Sim had occasionally been running back-up stories in Cerebus, but he now shifts to doing previews. So here we get a bit from From Hell (by Alan Moore and Eddie Campbell). It’s been a long while since I read that one… did I ever buy it in a collected edition? I think not? I just read it as it was published, and then went back and re-read the bits, I think, once it was done. Perhaps I should get a new edition…

BY EMACS! WHAT THE FUCK IS THIS!!! Campbell has made a colour edition? And it’s ugly as fuck?


The original version was gorgeous. This looks like total amateur hour… like something dashed off on an Ipad…

OK, perhaps I won’t get a new edition anyway.

Sim stops printing the circulation numbers, so I’m guessing they got too depressing. Gotta keep up appearances.

I did find this bit somewhat jarring. Lord Julius (or a look-a-like probably) appears (by random, of course)… but that’s not the jarring bit: Oscar just seemed to full of himself to go all *gasp* at the sight of Lord Julius.

Sim announces that he’s buying a house (at age… 33? it suddenly occurred to him that a house is a nice thing to have?) so he’s gonna publish a bunch of expensive Jaka’s Story “graphic novels” at $50 a pop.

Alan Moore writes an introduction to the excerpt of Rick Veitch’s The One… and Sim has it typeset in the smallest font he could find.

Jaka’s Story is a fun read — it’s got all these little bits.

And this was a very moving scene that felt well-earned: Sim used a lot of time to set this up, and it really worked.

It was apparently popular to graffiti Cerebi all over the world (and then send a snap to Sim).

Remember the… previous Cerebus entry in this blog series? Yes, Sim stopped smoking pot, and told the world how much better he felt after stopping. So now he’s stopping again, and he (once again) has all this time and energy to spend on… stuff.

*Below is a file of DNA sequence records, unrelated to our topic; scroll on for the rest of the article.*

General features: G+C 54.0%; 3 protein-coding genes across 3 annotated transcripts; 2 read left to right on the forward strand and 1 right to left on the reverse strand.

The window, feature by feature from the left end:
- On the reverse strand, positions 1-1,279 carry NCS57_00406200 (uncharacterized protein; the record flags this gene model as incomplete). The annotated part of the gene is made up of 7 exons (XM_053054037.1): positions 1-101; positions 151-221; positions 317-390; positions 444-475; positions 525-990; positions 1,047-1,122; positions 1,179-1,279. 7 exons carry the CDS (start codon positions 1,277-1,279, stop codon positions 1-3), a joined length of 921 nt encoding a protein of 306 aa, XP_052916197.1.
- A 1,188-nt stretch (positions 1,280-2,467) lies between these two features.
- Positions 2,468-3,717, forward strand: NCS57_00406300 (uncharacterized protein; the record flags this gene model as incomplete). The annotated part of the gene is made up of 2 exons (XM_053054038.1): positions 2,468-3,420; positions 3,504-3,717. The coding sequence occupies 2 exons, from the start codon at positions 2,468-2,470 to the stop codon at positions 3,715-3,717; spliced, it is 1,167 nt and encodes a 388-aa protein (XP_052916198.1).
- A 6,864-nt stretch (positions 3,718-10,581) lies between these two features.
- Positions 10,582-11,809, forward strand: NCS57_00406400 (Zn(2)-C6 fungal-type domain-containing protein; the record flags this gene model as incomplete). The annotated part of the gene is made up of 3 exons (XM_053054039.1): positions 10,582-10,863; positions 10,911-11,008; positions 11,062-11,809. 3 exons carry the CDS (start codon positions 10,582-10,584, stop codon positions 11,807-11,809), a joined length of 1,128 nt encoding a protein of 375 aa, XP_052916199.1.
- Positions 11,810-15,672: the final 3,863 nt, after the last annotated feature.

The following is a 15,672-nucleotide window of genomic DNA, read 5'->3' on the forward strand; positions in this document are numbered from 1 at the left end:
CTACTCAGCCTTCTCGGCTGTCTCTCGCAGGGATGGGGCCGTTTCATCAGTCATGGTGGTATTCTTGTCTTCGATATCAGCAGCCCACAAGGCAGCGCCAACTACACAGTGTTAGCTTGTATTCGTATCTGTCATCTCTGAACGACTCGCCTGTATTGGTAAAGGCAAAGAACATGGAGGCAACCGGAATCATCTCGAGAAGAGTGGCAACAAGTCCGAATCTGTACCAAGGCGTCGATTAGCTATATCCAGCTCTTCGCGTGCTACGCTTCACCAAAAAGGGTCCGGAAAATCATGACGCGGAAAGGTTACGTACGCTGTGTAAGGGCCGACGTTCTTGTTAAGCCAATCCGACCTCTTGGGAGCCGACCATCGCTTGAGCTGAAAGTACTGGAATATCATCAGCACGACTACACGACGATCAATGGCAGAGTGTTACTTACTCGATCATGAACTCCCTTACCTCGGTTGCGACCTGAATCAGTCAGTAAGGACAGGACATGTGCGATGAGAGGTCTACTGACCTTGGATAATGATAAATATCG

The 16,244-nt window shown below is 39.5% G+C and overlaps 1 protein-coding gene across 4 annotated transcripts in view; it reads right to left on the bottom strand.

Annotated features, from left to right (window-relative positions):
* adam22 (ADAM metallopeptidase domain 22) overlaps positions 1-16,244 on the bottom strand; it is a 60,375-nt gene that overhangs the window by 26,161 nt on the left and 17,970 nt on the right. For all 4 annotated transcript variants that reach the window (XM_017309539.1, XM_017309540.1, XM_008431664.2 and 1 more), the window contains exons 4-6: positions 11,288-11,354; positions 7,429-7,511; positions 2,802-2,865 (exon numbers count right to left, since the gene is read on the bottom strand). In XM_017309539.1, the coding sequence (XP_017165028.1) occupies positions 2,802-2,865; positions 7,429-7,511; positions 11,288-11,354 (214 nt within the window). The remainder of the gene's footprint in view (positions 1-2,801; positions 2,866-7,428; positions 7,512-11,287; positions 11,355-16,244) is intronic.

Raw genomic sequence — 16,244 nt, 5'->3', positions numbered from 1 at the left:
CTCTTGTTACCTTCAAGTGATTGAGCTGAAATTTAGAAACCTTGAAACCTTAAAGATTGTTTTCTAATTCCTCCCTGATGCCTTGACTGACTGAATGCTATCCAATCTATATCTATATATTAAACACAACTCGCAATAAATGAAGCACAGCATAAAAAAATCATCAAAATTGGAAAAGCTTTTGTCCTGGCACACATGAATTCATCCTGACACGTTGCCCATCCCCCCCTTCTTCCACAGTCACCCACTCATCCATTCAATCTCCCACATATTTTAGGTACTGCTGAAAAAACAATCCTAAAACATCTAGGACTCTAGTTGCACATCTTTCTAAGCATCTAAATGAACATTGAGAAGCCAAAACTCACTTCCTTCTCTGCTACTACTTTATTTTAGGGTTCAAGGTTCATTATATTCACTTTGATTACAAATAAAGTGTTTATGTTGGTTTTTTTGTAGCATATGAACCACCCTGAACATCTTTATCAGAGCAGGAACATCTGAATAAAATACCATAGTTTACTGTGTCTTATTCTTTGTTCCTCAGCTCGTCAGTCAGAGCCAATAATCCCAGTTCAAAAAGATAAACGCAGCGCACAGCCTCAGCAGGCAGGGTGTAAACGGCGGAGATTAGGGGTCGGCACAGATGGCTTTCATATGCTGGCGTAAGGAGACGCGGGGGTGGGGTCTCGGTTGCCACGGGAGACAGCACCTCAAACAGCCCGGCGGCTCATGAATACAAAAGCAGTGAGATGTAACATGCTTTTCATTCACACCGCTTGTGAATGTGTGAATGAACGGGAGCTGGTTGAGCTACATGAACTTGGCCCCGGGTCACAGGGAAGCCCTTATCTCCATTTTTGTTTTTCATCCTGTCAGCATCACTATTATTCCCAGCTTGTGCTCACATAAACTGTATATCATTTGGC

I liked this “getting dressed” montage scene — OK, it’s a bit of a romcom cliché, but still.

Sim had spent a long time setting up the milieu and the characters, and it totally looked like things were going in one way… and then the Cirinists show up and start killing people! In one way, this is very typical of Sim: He writes himself into corners and then drops the sky on the characters as the resolution, but in this case it feels more warranted; more planned. And as a result, it’s a total shock when this happens, and the emotional impact is substantial.

And also just how he does it over this page, with the perfect mixture of confusion and clarity.

*clap clap*

Sim has sworn off replying to letters on the letters pages — as an experiment, and he’s wondering whether this will encourage or discourage people from writing in. (Some may fear a snarky response from him.)

OK, by this point I’m starting to understand why I was so reluctant to read the “Oscar” text bits… They started off much better than I remembered, but the turgid over-writing is really taking over now. And Oscar’s version of Jaka’s childhood doesn’t really feel true, either — Jaka’s literally unbelievably passive in her first years, and then kinda… on the humourless side? Even for an eleven year old?

But this was the page I lost faith in this book. By amaaaazing coinkidink, Jaka lands in Cirinist prison right next to her childhood nurse.